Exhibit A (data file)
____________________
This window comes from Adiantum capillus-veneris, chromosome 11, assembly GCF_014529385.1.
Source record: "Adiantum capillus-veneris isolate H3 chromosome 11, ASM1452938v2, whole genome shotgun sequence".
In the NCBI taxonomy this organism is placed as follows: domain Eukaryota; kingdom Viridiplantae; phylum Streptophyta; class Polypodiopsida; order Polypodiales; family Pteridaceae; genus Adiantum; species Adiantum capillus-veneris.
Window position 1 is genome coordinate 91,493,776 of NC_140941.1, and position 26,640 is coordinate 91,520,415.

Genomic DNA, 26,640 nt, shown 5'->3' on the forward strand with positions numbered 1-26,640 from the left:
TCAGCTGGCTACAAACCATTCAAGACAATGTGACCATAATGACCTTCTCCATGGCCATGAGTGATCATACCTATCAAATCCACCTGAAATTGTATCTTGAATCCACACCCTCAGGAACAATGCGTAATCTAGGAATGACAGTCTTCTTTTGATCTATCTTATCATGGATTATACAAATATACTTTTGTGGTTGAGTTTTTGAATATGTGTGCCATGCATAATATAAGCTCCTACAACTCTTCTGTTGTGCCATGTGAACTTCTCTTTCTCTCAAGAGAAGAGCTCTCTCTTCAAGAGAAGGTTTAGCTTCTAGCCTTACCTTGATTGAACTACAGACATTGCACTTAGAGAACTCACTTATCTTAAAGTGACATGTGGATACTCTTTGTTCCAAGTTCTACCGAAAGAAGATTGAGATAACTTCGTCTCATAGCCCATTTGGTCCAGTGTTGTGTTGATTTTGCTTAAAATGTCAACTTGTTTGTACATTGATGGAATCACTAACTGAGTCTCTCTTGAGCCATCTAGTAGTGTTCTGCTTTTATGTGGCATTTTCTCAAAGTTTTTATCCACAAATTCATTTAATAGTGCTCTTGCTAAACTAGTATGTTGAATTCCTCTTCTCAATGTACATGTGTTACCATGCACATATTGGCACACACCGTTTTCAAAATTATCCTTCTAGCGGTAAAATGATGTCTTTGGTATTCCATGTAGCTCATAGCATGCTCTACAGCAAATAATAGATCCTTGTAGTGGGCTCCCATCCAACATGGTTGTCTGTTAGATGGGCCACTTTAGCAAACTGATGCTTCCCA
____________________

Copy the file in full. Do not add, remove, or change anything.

This window comes from Adiantum capillus-veneris, chromosome 11, assembly GCF_014529385.1.
Source record: "Adiantum capillus-veneris isolate H3 chromosome 11, ASM1452938v2, whole genome shotgun sequence".
In the NCBI taxonomy this organism is placed as follows: domain Eukaryota; kingdom Viridiplantae; phylum Streptophyta; class Polypodiopsida; order Polypodiales; family Pteridaceae; genus Adiantum; species Adiantum capillus-veneris.
Window position 1 is genome coordinate 91,493,776 of NC_140941.1, and position 26,640 is coordinate 91,520,415.

Genomic DNA, 26,640 nt, shown 5'->3' on the forward strand with positions numbered 1-26,640 from the left:
TCAGCTGGCTACAAACCATTCAAGACAATGTGACCATAATGACCTTCTCCATGGCCATGAGTGATCATACCTATCAAATCCACCTGAAATTGTATCTTGAATCCACACCCTCAGGAACAATGCGTAATCTAGGAATGACAGTCTTCTTTTGATCTATCTTATCATGGATTATACAAATATACTTTTGTGGTTGAGTTTTTGAATATGTGTGCCATGCATAATATAAGCTCCTACAACTCTTCTGTTGTGCCATGTGAACTTCTCTTTCTCTCAAGAGAAGAGCTCTCTCTTCAAGAGAAGGTTTAGCTTCTAGCCTTACCTTGATTGAACTACAGACATTGCACTTAGAGAACTCACTTATCTTAAAGTGACATGTGGATACTCTTTGTTCCAAGTTCTACCGAAAGAAGATTGAGATAACTTCGTCTCATAGCCCATTTGGTCCAGTGTTGTGTTGATTTTGCTTAAAATGTCAACTTGTTTGTACATTGATGGAATCACTAACTGAGTCTCTCTTGAGCCATCTAGTAGTGTTCTGCTTTTATGTGGCATTTTCTCAAAGTTTTTATCCACAAATTCATTTAATAGTGCTCTTGCTAAACTAGTATGTTGAATTCCTCTTCTCAATGTACATGTGTTACCATGCACATATTGGCACACACCGTTTTCAAAATTATCCTTCTAGCGGTAAAATGATGTCTTTGGTATTCCATGTAGCTCATAGCATGCTCTACAGCAAATAATAGATCCTTGTAGTGGGCTCCCATCCAACATGGTTGTCTGTTAGATGGGCCACTTTAGCAAACTGATGCTTCCCA